A sentence from the lead story in The New Scientist this week rather struck a chord with me:
‘Sometimes, the harder you look at the venerable facts in your school textbooks, the more elusive the truth becomes.’
On my epic journey into the world of perfect grammar and great punctuation, far too often I find myself umming and ahhing over a comma or how to craft a sentence as effectively as possible. It’s not unheard of for me to get lost trawling the plethora of writing websites and flicking through my ever-increasing library to find the definitive answer to a ludicrously specific question.
Recently, I asked a seemingly simple question of writing professionals on LinkedIn: do you care about grammar? And, a month later, the question is far from closed. It would seem a great many care about grammar. But the responses the question has elicited suggests there are different understandings of what is right in grammar and punctuation. Some claim the Americans are freer with their interpretations and allow the English language to evolve and the Brits are stuffy old farts who resist any movement. Others claim it’s the other way around.
Ask a specific question and the grammar world goes haywire. Recently, a rather perceptive student asked whether a sentence with a noun clause in the role of subject is a simple sentence or a complex sentence, for example:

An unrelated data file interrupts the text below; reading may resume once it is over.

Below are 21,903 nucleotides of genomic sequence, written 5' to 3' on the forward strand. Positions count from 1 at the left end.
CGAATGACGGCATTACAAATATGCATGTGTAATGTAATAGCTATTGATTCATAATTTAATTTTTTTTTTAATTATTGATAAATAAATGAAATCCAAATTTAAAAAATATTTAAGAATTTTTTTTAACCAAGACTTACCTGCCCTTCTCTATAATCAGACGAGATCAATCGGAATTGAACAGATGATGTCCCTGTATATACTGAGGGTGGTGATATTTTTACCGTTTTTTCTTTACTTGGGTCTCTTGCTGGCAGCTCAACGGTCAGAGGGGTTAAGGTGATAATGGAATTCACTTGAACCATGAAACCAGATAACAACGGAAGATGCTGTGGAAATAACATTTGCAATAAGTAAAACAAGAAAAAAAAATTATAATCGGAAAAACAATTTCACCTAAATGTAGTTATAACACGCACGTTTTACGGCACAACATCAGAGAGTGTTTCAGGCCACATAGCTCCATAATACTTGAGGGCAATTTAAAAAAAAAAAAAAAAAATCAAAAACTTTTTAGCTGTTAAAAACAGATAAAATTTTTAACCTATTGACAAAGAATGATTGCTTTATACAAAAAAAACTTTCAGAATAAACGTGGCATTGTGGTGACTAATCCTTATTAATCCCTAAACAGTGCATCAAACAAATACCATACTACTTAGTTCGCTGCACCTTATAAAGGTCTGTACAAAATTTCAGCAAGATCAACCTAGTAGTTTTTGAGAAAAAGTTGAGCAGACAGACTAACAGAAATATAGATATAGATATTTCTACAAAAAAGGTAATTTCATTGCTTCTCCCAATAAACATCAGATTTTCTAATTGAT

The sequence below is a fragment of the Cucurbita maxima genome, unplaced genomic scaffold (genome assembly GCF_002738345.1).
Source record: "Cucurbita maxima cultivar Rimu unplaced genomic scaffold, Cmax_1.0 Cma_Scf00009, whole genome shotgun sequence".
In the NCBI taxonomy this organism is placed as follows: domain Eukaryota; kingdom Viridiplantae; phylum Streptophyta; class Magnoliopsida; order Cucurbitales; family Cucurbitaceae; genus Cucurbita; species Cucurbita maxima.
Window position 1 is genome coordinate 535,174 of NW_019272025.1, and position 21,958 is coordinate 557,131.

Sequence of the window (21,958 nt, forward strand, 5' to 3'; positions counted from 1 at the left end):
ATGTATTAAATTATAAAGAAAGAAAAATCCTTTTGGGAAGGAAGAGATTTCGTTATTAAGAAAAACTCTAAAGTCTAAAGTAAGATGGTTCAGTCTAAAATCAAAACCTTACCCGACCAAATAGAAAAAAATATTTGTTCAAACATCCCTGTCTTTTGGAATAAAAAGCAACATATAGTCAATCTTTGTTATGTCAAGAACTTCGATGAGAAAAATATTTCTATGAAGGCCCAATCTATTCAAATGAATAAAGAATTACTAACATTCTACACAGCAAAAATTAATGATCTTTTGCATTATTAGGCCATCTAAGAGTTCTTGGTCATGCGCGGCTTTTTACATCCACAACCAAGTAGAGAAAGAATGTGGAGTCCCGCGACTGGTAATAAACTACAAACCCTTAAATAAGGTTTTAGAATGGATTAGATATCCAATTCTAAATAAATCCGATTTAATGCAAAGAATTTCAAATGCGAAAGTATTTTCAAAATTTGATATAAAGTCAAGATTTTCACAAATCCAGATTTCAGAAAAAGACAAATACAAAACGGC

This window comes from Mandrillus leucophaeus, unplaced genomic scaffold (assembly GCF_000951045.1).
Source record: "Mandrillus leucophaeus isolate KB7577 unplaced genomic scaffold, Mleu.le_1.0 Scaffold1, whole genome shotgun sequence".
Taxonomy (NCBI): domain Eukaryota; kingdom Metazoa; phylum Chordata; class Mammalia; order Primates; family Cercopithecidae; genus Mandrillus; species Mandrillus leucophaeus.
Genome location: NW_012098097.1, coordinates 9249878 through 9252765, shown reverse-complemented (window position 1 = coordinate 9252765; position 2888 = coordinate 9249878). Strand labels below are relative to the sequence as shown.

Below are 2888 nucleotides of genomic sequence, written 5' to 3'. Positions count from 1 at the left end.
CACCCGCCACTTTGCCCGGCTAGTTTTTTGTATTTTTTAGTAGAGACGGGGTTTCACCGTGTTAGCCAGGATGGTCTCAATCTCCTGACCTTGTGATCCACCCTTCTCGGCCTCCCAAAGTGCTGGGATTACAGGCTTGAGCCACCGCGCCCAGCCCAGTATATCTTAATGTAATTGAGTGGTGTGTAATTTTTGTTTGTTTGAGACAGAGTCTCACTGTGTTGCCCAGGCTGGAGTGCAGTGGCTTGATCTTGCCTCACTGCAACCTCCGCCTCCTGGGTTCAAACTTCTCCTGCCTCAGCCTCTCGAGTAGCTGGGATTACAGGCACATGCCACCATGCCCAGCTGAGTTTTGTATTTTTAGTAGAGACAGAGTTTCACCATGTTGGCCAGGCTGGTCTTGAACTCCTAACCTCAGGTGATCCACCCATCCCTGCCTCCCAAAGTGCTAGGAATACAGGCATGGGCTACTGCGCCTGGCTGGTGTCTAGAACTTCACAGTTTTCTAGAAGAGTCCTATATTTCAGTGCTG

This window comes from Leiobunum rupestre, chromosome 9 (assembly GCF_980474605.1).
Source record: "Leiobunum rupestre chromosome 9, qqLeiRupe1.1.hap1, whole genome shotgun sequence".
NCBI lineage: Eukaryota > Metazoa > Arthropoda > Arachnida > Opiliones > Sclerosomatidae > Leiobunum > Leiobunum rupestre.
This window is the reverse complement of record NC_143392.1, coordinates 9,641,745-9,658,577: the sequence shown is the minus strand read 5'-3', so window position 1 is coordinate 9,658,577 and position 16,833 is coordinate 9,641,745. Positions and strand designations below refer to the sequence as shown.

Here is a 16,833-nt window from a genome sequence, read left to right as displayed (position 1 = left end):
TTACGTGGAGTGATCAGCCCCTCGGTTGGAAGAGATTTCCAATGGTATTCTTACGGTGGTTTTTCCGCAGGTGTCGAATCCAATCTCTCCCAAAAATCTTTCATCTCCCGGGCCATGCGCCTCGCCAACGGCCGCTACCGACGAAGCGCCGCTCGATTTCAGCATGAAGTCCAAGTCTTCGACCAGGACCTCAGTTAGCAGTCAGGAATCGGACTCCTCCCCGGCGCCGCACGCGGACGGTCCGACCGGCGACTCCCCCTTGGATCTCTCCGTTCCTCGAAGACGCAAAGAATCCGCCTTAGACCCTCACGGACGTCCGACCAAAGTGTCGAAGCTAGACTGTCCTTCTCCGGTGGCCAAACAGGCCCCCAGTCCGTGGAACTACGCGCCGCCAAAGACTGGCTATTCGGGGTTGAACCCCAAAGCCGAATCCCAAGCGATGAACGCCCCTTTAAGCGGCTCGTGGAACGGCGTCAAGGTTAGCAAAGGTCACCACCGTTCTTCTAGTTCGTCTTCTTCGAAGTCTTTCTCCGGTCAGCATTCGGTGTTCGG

What I ate for breakfast gave me indigestion.
What I ate for breakfast is the noun clause AND the subject. It can be replaced with ‘it’. Now, a simple sentence has a subject and a predicate (the verb and the bit that comes after it!).
It gave me indigestion, then, is a simple sentence.
BUT, the noun clause also has a subject and verb (I ate). A sentence with two subjects and two verbs (S+V, S+V) is either compound sentence, if it has a coordinating conjunction (for, and, nor, but, or, yet, so), or a complex sentence if it has a subordinating conjunctions.
But here we have a problem. So I asked those I hoped would be in the know. Some explained the basics of sentence structure to me, but didn’t answer the question. Some swore blind it’s a simple sentence, some swore blind it’s complex sentence.
How frustrating. So where should one go for a definitive answer? IS there a definitive answer?
It’s been two months now since this question invaded my world, and the only satisfactory answer can be – both is the answer. The other answer I had, though, was ‘who cares?!’.
I do! I WANT to know. I want to be able to answer these questions absolutely, but maybe the English language has evolved so vastly that it’s just not possible to apply a finite set of rules. We have rules, sure, but there seem to be more exceptions, which merely serve to confuse.
The deeper you get, the less you feel you know. The more you read, the further you feel from the answer. Maybe sometime soon I’ll suddenly go through another wall and everything will fall into place. I’ll let you know when it happens!